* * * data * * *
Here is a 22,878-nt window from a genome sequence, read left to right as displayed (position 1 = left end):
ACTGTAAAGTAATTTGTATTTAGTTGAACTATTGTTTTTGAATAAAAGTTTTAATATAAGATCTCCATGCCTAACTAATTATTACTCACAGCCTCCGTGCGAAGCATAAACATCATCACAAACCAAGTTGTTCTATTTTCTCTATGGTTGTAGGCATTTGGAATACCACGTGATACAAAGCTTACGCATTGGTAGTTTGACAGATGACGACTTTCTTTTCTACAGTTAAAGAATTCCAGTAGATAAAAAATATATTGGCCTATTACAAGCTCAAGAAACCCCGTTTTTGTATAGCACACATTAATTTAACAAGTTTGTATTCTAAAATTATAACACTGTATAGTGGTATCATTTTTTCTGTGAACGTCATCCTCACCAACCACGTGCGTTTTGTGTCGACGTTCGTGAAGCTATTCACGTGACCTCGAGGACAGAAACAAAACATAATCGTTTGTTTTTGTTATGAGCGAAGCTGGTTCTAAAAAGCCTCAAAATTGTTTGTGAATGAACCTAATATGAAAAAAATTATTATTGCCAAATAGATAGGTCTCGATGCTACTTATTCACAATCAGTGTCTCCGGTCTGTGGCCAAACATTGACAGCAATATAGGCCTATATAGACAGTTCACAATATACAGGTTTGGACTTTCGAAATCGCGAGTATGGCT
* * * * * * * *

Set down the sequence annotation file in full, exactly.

Here is a 22,878-nt window from a genome sequence, read left to right as displayed (position 1 = left end):
ACTGTAAAGTAATTTGTATTTAGTTGAACTATTGTTTTTGAATAAAAGTTTTAATATAAGATCTCCATGCCTAACTAATTATTACTCACAGCCTCCGTGCGAAGCATAAACATCATCACAAACCAAGTTGTTCTATTTTCTCTATGGTTGTAGGCATTTGGAATACCACGTGATACAAAGCTTACGCATTGGTAGTTTGACAGATGACGACTTTCTTTTCTACAGTTAAAGAATTCCAGTAGATAAAAAATATATTGGCCTATTACAAGCTCAAGAAACCCCGTTTTTGTATAGCACACATTAATTTAACAAGTTTGTATTCTAAAATTATAACACTGTATAGTGGTATCATTTTTTCTGTGAACGTCATCCTCACCAACCACGTGCGTTTTGTGTCGACGTTCGTGAAGCTATTCACGTGACCTCGAGGACAGAAACAAAACATAATCGTTTGTTTTTGTTATGAGCGAAGCTGGTTCTAAAAAGCCTCAAAATTGTTTGTGAATGAACCTAATATGAAAAAAATTATTATTGCCAAATAGATAGGTCTCGATGCTACTTATTCACAATCAGTGTCTCCGGTCTGTGGCCAAACATTGACAGCAATATAGGCCTATATAGACAGTTCACAATATACAGGTTTGGACTTTCGAAATCGCGAGTATGGCT